The Easter and Passover seasons are a time in which those of the Christian and Jewish faiths reflect upon their religious beliefs and rejoice in the celebration of crucial events in their religious history. Since the silent era, studios have attempted to capture onscreen the larger than life tales of both the new and old testaments. The majority of those films focus relate the most famous of these tales including Moses’ deliverance of his people from slavery and Jesus’ crucifixion. In those films, the focus is placed upon the triumph of goodness over evil and the redemptive power of faith. While these films are powerful works, they ignore the darker aspects of the bible that helped make its tales truly epic. This week, I’ll be honoring the season with an added twist by exploring three films that will make you think twice about the goodness of the “good book”.
|Sky rockets in flight, afternoon delight!|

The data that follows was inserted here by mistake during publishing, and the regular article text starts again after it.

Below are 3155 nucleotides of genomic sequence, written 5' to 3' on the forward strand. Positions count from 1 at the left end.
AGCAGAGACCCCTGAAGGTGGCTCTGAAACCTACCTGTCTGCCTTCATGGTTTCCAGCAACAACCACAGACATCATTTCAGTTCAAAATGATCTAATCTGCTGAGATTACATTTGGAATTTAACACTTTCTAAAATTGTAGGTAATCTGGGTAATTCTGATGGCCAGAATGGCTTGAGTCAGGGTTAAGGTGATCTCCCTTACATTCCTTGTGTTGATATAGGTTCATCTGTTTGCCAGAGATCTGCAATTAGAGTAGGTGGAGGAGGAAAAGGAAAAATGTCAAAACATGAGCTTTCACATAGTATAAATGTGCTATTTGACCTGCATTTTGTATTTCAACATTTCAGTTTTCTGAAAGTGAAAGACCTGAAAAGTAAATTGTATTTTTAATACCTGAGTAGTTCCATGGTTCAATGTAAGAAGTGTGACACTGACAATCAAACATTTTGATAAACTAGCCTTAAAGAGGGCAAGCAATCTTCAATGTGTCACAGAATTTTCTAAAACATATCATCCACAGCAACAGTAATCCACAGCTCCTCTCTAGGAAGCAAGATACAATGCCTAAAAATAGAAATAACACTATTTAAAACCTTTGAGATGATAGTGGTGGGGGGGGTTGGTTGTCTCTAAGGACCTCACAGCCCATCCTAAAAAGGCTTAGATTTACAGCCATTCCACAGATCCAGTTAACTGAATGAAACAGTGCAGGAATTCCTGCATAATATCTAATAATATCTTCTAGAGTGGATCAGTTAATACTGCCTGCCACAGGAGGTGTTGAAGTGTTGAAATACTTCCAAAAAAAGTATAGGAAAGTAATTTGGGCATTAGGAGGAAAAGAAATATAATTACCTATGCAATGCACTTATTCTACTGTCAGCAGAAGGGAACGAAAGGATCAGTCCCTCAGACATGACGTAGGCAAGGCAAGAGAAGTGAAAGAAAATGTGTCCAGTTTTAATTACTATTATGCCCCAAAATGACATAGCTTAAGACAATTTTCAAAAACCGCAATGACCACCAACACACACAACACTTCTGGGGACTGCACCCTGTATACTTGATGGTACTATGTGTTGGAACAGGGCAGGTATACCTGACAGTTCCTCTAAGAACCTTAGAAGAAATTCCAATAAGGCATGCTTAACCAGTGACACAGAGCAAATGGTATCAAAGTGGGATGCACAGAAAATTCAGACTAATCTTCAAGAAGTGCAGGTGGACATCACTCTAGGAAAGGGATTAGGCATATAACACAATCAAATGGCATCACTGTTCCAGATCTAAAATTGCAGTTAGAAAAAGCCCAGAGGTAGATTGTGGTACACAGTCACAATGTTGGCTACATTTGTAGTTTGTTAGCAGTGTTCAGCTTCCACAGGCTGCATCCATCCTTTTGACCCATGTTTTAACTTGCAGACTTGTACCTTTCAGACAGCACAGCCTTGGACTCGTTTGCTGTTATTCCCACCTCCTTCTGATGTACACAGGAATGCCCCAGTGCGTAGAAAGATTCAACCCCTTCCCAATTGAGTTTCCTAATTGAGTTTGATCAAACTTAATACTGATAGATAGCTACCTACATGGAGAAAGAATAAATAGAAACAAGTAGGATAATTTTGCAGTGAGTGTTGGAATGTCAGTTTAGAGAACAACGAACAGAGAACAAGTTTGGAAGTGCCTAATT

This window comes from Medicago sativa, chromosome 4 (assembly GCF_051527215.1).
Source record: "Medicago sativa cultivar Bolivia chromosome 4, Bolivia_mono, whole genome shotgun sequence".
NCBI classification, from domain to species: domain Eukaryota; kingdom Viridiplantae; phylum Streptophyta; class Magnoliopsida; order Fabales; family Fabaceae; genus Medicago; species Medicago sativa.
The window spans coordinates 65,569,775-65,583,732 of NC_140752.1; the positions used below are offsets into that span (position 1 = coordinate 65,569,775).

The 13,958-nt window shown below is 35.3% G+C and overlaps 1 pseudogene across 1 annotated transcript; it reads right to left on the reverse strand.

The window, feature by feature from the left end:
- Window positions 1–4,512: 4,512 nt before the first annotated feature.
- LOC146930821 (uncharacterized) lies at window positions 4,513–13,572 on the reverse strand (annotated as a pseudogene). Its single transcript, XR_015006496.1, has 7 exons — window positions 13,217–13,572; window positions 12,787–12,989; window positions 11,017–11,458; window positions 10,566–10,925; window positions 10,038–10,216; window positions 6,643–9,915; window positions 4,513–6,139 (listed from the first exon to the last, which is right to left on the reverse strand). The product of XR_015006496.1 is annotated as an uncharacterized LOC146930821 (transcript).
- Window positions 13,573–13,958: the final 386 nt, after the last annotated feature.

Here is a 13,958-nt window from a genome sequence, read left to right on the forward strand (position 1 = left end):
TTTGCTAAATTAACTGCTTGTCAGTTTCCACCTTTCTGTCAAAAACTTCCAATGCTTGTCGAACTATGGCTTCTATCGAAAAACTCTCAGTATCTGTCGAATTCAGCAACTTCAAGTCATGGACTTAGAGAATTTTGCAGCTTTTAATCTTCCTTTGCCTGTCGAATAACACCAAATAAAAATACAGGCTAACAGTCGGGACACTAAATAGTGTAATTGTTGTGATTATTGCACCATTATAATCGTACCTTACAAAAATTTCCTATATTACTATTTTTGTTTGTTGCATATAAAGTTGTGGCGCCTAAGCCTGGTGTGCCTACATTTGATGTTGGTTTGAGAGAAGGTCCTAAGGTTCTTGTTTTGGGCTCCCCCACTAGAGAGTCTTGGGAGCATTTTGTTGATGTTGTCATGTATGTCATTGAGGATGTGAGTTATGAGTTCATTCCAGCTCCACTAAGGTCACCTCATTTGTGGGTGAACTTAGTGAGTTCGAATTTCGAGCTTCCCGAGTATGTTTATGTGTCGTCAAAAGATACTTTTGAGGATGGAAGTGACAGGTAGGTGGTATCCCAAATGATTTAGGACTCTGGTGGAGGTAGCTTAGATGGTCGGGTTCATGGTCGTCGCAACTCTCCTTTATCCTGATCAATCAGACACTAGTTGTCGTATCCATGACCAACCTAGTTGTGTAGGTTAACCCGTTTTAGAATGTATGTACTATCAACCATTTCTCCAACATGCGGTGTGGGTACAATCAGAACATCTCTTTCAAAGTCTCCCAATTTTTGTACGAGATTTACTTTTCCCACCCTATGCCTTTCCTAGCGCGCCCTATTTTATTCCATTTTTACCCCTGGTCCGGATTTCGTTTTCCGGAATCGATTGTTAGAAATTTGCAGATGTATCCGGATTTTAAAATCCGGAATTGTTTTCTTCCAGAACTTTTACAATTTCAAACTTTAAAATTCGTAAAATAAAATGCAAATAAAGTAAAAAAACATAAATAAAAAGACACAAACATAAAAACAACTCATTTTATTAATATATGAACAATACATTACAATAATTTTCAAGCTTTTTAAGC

1. David and Bathsheba: While King David is often remembered for his childhood triumph over Philistine giant Goliath, the kings’ story includes far more than that one chapter. The 1951 film David and Bathsheba chronicles the crises both moral and religious that the adult king encounters. The film begins by detailing the ways in which David (Gregory Peck) rules his kingdom, but quickly becomes a tale of lust and illicit love when he spies his neighbor, the beautiful Bathsheba (Susan Hayward) as she takes a bath by her window. Almost immediately after setting eyes on her he orders his men to bring her to the palace under the pretense of accepting an honor on behalf of her husband, Uriah (Kieron Moore), who is away fighting the kingdom’s enemies. It is soon revealed that Bathsheba is just as cunning as David and planned on bathing in front of her window in hopes of drawing his attention. Almost as soon as they are introduced, the pair embark upon a passionate affair and disregard the consequences until Bathsheba learns that she is pregnant with David’s child. It is only then that the couple consider the ramifications for their actions as they scramble to hide her condition before she can be accused of adultery; a capital crime. The pair first scheme to pass off the child as belonging to Uriah, and when that fails, plot to have Uriah killed so that Bathsheba can be free to remarry. The crosses and double crosses that ensue are more befitting of a noir than a biblical epic and make the film a truly sinful pleasure. Perhaps the most unsettling aspect of the tale is the ending, in which the couple escapes not just criminal prosecution, but all ramifications when David confesses to his sins and contritely prays, inspiring God to show mercy. While this twist shows the power of faith and mercy, it also goes against the moral lesson that the entire plot is built around and contradicts God’s supposed unbending law, which demanded the death of a minor character for an innocent mistake earlier in the film. This in turn leaves viewers to grapple with the cynical question of whether or not there are in heaven as on earth two sets of laws; one for the privileged elite and another for the general population. Whatever your answer to this question, one thing remains unquestionable; the sheer entertainment value of an ancient scandal that could rival the most saucy of modern tabloids.